The significant financial pressure that will strain the English NHS for the foreseeable future makes avoidance of waste essential. Since the 1980s market reforms have been advanced as a means by which to curb waste, but Calum Paton finds that market policies have incurred huge direct and opportunity costs while arguably damaging the service provided.
Do the questionable benefits outweigh the costs of market reform in the English NHS? Market reform is not new: the most recent changers were embodied in the Health and Social Care Act of 2012 but it was preceded by New Labour’s market reforms and the Thatcher-initiated ‘internal market’ before that. In a new analysis for the Centre for Health and the Public Interest, I have concluded that market reform incurs huge direct cost, both recurring and non-recurring, but also a very high ‘opportunity cost’ in terms of alternative uses for the money such as direct patient care or clinical re-design. Furthermore, it arguably causes real harm to services.
Extreme financial pressure upon the English NHS for the foreseeable future makes avoidance of waste imperative, yet the marketisation of the NHS is a major source of waste. Not only has evidence to justify these market reforms to the English NHS from 1990 to the present-day been absent, but the recent Health and Social Care Act of 2012 actually ignores, or even inverts, evidence. It has been argued that the only way that hospitals and other service providers can be reimbursed in a timely manner for their workload, and given the incentive to increase workload and productivity, is through the operation of market forces. This is simply untrue and based on a re-writing of history. It is difficult to avoid the conclusion is that market policy is based upon ideological dogma, pressure from commercial interests or both.
The recurrent annual costs of the market can be estimated (conservatively) at £4.5 billion. The one-off, start-up costs of the various phases of the market (1991-97; 2001-2007; 2010 to date) have run into billions of pounds. Conservative estimates of the most recent market initiatives under New Labour and then the Coalition government comprise £3 billion each. Official estimates, when they are made at all, significantly underestimate cost. My analysis sets out the components of the market’s high costs – both ‘start-up’ and ‘annually recurring’ – and also sets out how the wider costs of the market have included both opportunities foregone and likely harm to the system. The latter is exemplified by reference to a case study of how local health economies suffer from centrifugal forces without ‘hard’ collaboration or integration, and how ‘beggar-my-neighbour’ behaviour by individual ‘market’ agencies in the context of the NHS can damage services.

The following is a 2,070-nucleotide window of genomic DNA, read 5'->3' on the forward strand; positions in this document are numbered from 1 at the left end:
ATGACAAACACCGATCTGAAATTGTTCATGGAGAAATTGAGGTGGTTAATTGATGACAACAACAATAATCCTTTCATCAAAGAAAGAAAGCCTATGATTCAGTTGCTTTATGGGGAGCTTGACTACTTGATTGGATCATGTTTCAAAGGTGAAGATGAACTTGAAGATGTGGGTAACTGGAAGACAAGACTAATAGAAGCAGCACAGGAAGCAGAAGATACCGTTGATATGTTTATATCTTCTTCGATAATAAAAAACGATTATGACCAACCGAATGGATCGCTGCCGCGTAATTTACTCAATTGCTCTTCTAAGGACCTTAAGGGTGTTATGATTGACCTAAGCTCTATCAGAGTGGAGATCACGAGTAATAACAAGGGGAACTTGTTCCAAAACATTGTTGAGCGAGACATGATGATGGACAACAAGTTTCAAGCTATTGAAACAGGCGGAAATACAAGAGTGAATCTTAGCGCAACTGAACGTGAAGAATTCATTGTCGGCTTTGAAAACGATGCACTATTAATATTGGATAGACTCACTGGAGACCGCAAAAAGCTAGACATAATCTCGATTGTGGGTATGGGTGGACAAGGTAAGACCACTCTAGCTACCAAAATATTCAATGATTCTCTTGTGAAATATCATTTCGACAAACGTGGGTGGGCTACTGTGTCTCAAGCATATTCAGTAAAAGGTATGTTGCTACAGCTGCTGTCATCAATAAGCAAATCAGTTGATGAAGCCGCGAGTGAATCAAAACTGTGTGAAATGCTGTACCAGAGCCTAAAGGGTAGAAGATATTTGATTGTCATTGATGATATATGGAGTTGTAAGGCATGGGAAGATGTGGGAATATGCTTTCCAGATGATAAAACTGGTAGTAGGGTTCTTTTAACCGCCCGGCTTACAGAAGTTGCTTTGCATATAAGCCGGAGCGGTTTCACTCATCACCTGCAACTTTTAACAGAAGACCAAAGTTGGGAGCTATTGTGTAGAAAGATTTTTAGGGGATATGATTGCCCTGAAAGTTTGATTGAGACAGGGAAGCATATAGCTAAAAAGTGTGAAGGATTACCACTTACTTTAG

Possible benefits from the market are hotly contested in the research community. These consist primarily in controversial statistical studies which attribute a small amount of benefit to one aspect of New Labour’s ‘market’ after 2006. There is no plausible causal mechanism based on qualitative research to substantiate their argument. Yet even if one grants all the benefits claimed by supporters of the market, these are very small when set against the costs. Bluntly, saving lives this way is a bad deal in terms of cost-benefit but the alternative scenario, whereby direct investment in better services is used to achieve the same and more, is never discussed by market enthusiasts.
Astonishingly, however, policy makers across the main parties and much of the wider political spectrum have suggested that the answer to the failure of the market so far is more market. Unfortunately designing and implementing ‘market reform’ as conceptualised by economists, without consideration of the real world of healthcare reform, will always incur cost beyond benefit. In 2014, as the Health and Social Care Act is implemented, we are seeing the re-invention of expensive agencies under different names supposedly abolished, alongside the costly complexity of the new, often overlapping, agencies created by the latest market reforms. One may add to that the opportunity cost of a senior GPs time when the government is seeking a major role for GPs in providing services at weekends and in the evenings and ensuring care in the community to reduce the use of hospital beds. Indeed the transactions costs of the market – and the related opportunity cost of clinical, managerial and leadership time – is a constant presence of rising salience in the three main phases of NHS marketisation in England to date.
The analysis concludes by sketching how it is possible to have patient choice without the market. Policy-makers have confused more sensitive referral and case-management by GPs with market-place commissioning. The market has tended to be opposed to true patient choice, as commissioning through contracting has supplanted genuine patient and GP autonomy. First ‘purchasing’ and then ‘commissioning’ has been the dog that did not bark over the last twenty-five years – not because we do not need strategic service planning, but because it has been confused with playing at markets.
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About the Author
Calum Paton is now Professor of Public Policy at Keele University, where he has been Professor of Health Policy since 1993. He has written many books and articles on politics and health policy, and has researched ‘reforms’ to the UK (later, English) NHS since the late 1980s. He has also led EU research projects on health system reform and researched US health policy. He has been a witness to the House of Commons Select Committee on Health and to the Francis Public Inquiry. He was Chair of the University Hospital of North Staffordshire NHS Trust from 2000-2006. At Keele, he is the long-serving Director of the MBA Health Executive programme.